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October 5, 2000

The Oldest Diary

Parashat Ha'azinu (Deuteronomy 32:1-52)

http://www.jewishjournal.com/torah_portion/article/the_oldest_diary_20001006

There is something otherworldly about the experience of a Bar or Bat Mitzvah. It is perhaps the preeminent spiritual-cultural paradox in all of Jewish life. When girls and boys focus so intensely on this personal lifecycle event, each possesses a transcendent, timeless and eternal quality.

I was reminded of this recently as I was sitting in my study helping a young girl work on her speech a few weeks before her Bat Mitzvah. We began talking about her upcoming Bat Mitzvah and how it made her feel about being Jewish, how she might describe her own Jewish identity and her place in the history of the Jewish people.

In order to put into words exactly how she saw her relationship to the Torah and the passing down of Jewish tradition, she told me the following story: "Imagine that my parents and I decided to research our family history, and we discovered that my great-great-great-grandmother had lived her whole life in a small village in Russia. When we discovered that this same small village still exists today, we decided to take a trip to see where my great-great-great-grandmother lived.

"When we got there, it looked like it hadn't changed in 200 years, and we began to explore the small, crowded streets. Suddenly, we stumbled upon the very house in which my great-great-great-grandmother had lived. When we knocked on the door, an old woman came and asked us what we wanted. We told her - through our interpreter, of course - that she was living in the exact same house that my great-great-great-grandmother had lived in and we were curious to see what it was like. She immediately invited all of us into her home.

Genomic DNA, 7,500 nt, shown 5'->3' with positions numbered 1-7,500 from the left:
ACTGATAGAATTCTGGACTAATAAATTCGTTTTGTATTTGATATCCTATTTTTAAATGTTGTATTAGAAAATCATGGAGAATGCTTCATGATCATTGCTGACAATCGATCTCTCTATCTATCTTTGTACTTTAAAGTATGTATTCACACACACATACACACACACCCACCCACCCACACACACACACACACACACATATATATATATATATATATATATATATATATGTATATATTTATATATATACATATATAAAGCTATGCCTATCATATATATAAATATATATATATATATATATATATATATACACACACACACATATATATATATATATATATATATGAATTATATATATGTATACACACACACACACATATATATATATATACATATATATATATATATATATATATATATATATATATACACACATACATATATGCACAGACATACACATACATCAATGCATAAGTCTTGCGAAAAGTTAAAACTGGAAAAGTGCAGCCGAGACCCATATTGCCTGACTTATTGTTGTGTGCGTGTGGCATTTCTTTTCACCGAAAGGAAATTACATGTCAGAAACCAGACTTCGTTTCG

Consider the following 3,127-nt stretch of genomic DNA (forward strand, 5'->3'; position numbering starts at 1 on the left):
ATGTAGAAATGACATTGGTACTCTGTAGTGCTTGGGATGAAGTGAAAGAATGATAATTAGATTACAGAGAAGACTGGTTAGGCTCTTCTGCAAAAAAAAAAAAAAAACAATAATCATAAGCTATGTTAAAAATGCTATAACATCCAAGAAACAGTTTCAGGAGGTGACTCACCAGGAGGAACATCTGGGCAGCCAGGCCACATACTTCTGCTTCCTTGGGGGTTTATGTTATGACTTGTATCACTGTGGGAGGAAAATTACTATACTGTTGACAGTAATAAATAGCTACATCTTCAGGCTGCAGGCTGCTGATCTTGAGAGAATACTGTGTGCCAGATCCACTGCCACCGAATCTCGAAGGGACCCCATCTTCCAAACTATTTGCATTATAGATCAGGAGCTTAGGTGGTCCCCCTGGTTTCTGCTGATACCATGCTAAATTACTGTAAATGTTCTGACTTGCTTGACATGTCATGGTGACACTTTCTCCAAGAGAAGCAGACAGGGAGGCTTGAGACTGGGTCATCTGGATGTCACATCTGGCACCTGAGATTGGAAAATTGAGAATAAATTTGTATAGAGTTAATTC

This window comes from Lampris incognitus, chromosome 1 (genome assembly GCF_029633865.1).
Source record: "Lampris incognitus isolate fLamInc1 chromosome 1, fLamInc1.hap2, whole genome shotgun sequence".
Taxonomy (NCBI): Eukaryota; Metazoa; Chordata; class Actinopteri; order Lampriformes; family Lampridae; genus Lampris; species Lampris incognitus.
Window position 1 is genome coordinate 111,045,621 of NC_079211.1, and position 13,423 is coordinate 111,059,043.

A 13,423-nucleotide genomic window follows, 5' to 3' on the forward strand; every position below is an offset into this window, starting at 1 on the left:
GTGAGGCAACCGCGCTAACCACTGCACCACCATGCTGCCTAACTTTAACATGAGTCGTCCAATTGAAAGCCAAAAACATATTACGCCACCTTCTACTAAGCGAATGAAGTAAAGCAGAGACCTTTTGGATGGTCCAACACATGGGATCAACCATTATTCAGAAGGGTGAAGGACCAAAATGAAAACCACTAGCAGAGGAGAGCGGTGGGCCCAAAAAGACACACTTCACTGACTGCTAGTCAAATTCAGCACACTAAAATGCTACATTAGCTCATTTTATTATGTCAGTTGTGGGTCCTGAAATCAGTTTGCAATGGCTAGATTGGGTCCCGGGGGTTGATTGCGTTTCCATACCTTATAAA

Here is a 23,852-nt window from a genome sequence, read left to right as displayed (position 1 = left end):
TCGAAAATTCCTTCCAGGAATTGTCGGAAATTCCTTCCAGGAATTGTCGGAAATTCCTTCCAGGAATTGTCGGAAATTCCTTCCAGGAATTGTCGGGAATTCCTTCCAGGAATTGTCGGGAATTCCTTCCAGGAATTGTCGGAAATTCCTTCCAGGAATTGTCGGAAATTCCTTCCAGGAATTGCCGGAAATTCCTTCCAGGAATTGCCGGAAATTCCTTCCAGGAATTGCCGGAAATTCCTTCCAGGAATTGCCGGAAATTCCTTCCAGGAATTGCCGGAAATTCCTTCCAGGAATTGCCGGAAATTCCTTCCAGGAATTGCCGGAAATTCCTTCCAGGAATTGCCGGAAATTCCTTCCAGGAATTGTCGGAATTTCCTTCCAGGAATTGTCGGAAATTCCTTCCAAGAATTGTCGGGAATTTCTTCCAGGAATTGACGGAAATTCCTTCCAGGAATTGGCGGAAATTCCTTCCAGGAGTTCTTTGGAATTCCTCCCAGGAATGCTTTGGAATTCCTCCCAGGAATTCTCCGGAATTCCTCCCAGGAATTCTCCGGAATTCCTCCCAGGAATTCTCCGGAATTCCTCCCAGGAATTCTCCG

"While my parents were busy talking to the woman, I walked in to explore another room. As I looked around, I noticed that one of the floor boards was loose, so I pulled it up and discovered a very, very, very old and dusty book. I grabbed the book and ran back in to show my parents. The woman who lived there took the book from me and began to read it.

"She told me that it seemed as if I had actually found my great-great-great-grandmother's diary. Here were stories all about how she lived, what she thought about and what her dreams were for the future."Imagine how incredibly excited I was to find this book. It was the most amazing thing I had ever owned, and I was thrilled to be able to read all about my own ancestor's life. Who wouldn't want to find a remarkable diary like that?"

"And Rabbi Reuben," said the young girl, "that is how I feel about my Bat Mitzvah. When you hand the Torah from my grandparents to my parents and then me, it will be just like I'm getting the oldest family diary that has ever been found. Like I am saying to everyone, 'This is now my story, too.'"

In this week's Torah portion, Moses recites the final poem that he has written in his diary. He begins this poetic conclusion to the entire Torah by challenging us to recognize that the words and laws, commandments and ethical foundation of the Torah "isn't a trifling thing for you, it is your very life." Indeed, at this most sacred season of the Jewish year, our real challenge is to figure out each day how to make the precious inheritance which is our own Torah wisdom a meaningful part of our everyday lives. Then, says Moses, we will long endure on the earth, and the world will be a more sacred and holy place because we are in it.

Steven Carr Reuben is senior rabbi of Kehillat Israel, the Reconstructionist congregation of Pacific Palisades.

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